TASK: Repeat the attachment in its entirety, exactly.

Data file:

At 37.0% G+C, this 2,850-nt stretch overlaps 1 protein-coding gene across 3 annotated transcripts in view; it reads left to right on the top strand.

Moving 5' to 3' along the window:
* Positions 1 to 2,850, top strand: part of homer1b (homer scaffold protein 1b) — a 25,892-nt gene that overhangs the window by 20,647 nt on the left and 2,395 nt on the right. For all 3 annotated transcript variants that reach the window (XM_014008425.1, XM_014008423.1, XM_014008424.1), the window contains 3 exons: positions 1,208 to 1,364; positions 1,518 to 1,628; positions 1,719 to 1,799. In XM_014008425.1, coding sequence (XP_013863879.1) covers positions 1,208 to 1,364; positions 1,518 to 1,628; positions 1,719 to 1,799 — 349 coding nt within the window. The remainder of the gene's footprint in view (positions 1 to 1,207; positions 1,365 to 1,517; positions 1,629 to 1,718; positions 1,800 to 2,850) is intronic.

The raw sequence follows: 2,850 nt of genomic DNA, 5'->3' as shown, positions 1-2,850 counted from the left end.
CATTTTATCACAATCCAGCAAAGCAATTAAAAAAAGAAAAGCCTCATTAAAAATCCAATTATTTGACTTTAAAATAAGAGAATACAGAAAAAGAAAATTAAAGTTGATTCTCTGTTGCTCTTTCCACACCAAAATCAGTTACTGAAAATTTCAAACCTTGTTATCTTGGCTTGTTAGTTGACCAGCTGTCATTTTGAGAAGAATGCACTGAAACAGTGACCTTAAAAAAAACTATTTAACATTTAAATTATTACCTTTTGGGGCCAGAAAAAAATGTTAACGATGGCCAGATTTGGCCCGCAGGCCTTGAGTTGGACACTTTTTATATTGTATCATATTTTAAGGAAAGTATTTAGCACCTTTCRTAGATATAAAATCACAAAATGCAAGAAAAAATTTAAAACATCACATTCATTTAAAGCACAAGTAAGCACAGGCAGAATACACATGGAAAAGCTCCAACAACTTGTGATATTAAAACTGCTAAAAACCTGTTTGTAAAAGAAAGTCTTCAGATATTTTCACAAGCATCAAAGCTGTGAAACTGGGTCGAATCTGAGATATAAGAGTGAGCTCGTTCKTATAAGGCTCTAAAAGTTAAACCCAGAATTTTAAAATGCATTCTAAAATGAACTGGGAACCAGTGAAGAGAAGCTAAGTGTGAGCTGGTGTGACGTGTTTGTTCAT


At 37.0% G+C, this 2,850-nt stretch overlaps 1 protein-coding gene across 3 annotated transcripts in view; it reads left to right on the top strand.

Moving 5' to 3' along the window:
* Positions 1 to 2,850, top strand: part of homer1b (homer scaffold protein 1b) — a 25,892-nt gene that overhangs the window by 20,647 nt on the left and 2,395 nt on the right. For all 3 annotated transcript variants that reach the window (XM_014008425.1, XM_014008423.1, XM_014008424.1), the window contains 3 exons: positions 1,208 to 1,364; positions 1,518 to 1,628; positions 1,719 to 1,799. In XM_014008425.1, coding sequence (XP_013863879.1) covers positions 1,208 to 1,364; positions 1,518 to 1,628; positions 1,719 to 1,799 — 349 coding nt within the window. The remainder of the gene's footprint in view (positions 1 to 1,207; positions 1,365 to 1,517; positions 1,629 to 1,718; positions 1,800 to 2,850) is intronic.

The raw sequence follows: 2,850 nt of genomic DNA, 5'->3' as shown, positions 1-2,850 counted from the left end.
CATTTTATCACAATCCAGCAAAGCAATTAAAAAAAGAAAAGCCTCATTAAAAATCCAATTATTTGACTTTAAAATAAGAGAATACAGAAAAAGAAAATTAAAGTTGATTCTCTGTTGCTCTTTCCACACCAAAATCAGTTACTGAAAATTTCAAACCTTGTTATCTTGGCTTGTTAGTTGACCAGCTGTCATTTTGAGAAGAATGCACTGAAACAGTGACCTTAAAAAAAACTATTTAACATTTAAATTATTACCTTTTGGGGCCAGAAAAAAATGTTAACGATGGCCAGATTTGGCCCGCAGGCCTTGAGTTGGACACTTTTTATATTGTATCATATTTTAAGGAAAGTATTTAGCACCTTTCRTAGATATAAAATCACAAAATGCAAGAAAAAATTTAAAACATCACATTCATTTAAAGCACAAGTAAGCACAGGCAGAATACACATGGAAAAGCTCCAACAACTTGTGATATTAAAACTGCTAAAAACCTGTTTGTAAAAGAAAGTCTTCAGATATTTTCACAAGCATCAAAGCTGTGAAACTGGGTCGAATCTGAGATATAAGAGTGAGCTCGTTCKTATAAGGCTCTAAAAGTTAAACCCAGAATTTTAAAATGCATTCTAAAATGAACTGGGAACCAGTGAAGAGAAGCTAAGTGTGAGCTGGTGTGACGTGTTTGTTCAT